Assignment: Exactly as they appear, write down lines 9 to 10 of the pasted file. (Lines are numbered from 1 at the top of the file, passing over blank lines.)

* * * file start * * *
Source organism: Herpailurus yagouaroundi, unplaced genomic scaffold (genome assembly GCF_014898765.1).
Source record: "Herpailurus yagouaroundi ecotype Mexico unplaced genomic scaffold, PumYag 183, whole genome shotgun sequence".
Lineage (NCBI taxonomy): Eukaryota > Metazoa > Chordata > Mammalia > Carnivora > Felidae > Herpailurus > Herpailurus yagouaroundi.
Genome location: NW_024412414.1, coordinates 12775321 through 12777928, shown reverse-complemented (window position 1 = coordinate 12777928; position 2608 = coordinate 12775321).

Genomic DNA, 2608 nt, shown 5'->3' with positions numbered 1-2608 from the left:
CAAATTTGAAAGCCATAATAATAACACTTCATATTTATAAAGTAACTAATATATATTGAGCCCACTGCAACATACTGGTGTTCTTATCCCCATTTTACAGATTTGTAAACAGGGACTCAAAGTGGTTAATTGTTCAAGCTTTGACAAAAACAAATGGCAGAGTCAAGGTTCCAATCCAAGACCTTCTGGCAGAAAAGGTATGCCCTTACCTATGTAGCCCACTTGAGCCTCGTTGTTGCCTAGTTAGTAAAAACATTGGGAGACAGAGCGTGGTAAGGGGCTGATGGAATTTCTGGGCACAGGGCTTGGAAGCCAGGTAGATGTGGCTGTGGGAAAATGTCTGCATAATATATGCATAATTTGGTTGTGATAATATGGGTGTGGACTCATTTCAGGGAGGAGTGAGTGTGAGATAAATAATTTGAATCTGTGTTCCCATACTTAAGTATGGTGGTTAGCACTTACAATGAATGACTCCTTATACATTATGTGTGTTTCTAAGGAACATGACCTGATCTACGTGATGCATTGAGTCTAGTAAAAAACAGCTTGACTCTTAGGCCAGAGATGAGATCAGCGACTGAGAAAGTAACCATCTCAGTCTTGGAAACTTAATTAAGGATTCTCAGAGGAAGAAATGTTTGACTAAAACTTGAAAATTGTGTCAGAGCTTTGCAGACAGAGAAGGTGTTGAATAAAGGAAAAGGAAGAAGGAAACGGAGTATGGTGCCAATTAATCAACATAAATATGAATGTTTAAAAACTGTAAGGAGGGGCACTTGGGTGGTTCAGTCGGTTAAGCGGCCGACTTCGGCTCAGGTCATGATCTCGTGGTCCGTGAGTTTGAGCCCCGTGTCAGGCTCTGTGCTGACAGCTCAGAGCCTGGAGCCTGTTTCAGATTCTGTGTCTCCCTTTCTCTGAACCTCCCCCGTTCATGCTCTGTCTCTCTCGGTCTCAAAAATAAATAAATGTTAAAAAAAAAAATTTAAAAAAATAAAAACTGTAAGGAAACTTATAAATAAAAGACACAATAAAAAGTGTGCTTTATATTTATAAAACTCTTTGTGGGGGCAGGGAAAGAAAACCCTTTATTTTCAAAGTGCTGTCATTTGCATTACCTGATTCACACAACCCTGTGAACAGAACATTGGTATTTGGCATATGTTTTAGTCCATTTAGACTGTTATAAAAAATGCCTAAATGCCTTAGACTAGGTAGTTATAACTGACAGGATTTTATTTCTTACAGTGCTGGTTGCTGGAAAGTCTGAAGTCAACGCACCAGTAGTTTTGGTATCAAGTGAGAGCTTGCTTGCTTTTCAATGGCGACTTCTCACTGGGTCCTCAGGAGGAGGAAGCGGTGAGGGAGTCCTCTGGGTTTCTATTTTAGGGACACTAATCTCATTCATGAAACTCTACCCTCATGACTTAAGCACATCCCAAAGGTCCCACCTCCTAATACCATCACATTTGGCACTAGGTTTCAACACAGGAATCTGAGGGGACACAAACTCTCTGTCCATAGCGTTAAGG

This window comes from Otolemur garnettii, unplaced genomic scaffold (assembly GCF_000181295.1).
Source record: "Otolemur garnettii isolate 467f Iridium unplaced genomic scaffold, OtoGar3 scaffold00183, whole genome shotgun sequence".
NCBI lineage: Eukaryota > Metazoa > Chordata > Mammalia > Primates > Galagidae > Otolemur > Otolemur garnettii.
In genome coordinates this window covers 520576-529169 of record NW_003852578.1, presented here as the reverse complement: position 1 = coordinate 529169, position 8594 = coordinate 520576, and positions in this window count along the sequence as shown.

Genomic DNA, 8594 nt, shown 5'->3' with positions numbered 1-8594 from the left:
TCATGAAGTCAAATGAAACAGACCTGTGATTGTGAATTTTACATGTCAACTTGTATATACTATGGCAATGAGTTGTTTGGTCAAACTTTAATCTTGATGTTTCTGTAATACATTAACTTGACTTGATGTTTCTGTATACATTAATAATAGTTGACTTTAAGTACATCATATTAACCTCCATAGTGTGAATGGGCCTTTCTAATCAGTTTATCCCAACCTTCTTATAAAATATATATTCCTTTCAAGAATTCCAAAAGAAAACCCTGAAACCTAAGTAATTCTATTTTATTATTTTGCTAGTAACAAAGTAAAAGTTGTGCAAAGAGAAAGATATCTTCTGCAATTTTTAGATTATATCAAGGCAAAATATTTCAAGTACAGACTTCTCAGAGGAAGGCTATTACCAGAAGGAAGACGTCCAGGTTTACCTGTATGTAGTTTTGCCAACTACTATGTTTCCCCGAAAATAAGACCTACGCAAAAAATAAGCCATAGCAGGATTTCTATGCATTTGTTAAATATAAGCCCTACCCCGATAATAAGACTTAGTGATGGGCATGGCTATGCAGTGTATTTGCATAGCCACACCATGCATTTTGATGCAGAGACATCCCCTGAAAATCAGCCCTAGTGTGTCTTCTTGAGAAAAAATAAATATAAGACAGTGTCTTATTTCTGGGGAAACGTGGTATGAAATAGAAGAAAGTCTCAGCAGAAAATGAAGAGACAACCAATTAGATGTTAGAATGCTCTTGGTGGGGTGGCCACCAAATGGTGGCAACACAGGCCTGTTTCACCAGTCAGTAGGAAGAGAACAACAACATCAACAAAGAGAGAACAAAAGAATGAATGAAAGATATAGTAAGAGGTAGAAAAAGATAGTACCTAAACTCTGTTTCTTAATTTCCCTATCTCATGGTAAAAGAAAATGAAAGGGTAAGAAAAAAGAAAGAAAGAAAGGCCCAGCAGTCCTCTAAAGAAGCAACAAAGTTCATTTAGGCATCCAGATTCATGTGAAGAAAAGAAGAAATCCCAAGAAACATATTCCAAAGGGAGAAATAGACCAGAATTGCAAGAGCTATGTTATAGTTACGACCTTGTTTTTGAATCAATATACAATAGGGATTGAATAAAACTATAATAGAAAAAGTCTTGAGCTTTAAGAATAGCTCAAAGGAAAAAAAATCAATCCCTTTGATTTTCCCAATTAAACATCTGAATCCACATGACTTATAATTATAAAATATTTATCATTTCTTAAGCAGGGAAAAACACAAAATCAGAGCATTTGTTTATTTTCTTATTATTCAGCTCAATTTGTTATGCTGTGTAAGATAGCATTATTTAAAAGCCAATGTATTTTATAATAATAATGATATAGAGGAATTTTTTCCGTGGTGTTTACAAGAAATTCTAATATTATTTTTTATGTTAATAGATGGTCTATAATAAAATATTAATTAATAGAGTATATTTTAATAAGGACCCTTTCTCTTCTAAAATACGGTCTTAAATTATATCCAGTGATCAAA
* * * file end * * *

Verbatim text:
NCBI lineage: Eukaryota > Metazoa > Chordata > Mammalia > Primates > Galagidae > Otolemur > Otolemur garnettii.
In genome coordinates this window covers 520576-529169 of record NW_003852578.1, presented here as the reverse complement: position 1 = coordinate 529169, position 8594 = coordinate 520576, and positions in this window count along the sequence as shown.